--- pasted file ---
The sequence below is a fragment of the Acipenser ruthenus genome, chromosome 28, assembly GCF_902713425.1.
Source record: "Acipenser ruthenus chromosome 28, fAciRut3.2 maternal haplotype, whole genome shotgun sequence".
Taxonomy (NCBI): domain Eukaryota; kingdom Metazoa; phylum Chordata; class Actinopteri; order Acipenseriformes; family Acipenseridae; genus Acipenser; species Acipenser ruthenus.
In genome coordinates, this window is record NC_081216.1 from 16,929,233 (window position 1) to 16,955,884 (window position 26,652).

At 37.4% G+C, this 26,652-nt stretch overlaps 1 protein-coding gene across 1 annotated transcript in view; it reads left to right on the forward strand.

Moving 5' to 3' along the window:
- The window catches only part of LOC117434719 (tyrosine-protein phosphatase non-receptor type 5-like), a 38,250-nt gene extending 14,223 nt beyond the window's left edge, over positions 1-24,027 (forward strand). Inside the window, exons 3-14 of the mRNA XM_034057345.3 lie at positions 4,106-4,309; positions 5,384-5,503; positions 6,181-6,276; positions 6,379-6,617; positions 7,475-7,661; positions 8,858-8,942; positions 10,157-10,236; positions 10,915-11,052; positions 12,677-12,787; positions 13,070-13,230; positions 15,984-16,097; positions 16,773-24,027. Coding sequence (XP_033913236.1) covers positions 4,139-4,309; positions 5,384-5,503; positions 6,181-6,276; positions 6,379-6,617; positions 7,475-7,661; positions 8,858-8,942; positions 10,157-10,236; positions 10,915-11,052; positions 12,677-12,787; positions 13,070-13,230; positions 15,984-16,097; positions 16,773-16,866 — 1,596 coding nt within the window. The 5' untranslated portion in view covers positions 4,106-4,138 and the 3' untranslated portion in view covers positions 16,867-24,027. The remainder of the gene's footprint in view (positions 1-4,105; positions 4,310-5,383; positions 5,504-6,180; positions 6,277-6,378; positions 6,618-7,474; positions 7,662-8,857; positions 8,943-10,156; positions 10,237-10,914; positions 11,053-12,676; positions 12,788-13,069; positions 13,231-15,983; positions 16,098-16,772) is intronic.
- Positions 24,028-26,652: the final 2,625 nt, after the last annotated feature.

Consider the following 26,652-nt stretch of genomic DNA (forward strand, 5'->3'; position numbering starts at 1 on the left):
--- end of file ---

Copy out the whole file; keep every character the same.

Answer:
The sequence below is a fragment of the Acipenser ruthenus genome, chromosome 28, assembly GCF_902713425.1.
Source record: "Acipenser ruthenus chromosome 28, fAciRut3.2 maternal haplotype, whole genome shotgun sequence".
Taxonomy (NCBI): domain Eukaryota; kingdom Metazoa; phylum Chordata; class Actinopteri; order Acipenseriformes; family Acipenseridae; genus Acipenser; species Acipenser ruthenus.
In genome coordinates, this window is record NC_081216.1 from 16,929,233 (window position 1) to 16,955,884 (window position 26,652).

At 37.4% G+C, this 26,652-nt stretch overlaps 1 protein-coding gene across 1 annotated transcript in view; it reads left to right on the forward strand.

Moving 5' to 3' along the window:
- The window catches only part of LOC117434719 (tyrosine-protein phosphatase non-receptor type 5-like), a 38,250-nt gene extending 14,223 nt beyond the window's left edge, over positions 1-24,027 (forward strand). Inside the window, exons 3-14 of the mRNA XM_034057345.3 lie at positions 4,106-4,309; positions 5,384-5,503; positions 6,181-6,276; positions 6,379-6,617; positions 7,475-7,661; positions 8,858-8,942; positions 10,157-10,236; positions 10,915-11,052; positions 12,677-12,787; positions 13,070-13,230; positions 15,984-16,097; positions 16,773-24,027. Coding sequence (XP_033913236.1) covers positions 4,139-4,309; positions 5,384-5,503; positions 6,181-6,276; positions 6,379-6,617; positions 7,475-7,661; positions 8,858-8,942; positions 10,157-10,236; positions 10,915-11,052; positions 12,677-12,787; positions 13,070-13,230; positions 15,984-16,097; positions 16,773-16,866 — 1,596 coding nt within the window. The 5' untranslated portion in view covers positions 4,106-4,138 and the 3' untranslated portion in view covers positions 16,867-24,027. The remainder of the gene's footprint in view (positions 1-4,105; positions 4,310-5,383; positions 5,504-6,180; positions 6,277-6,378; positions 6,618-7,474; positions 7,662-8,857; positions 8,943-10,156; positions 10,237-10,914; positions 11,053-12,676; positions 12,788-13,069; positions 13,231-15,983; positions 16,098-16,772) is intronic.
- Positions 24,028-26,652: the final 2,625 nt, after the last annotated feature.

Consider the following 26,652-nt stretch of genomic DNA (forward strand, 5'->3'; position numbering starts at 1 on the left):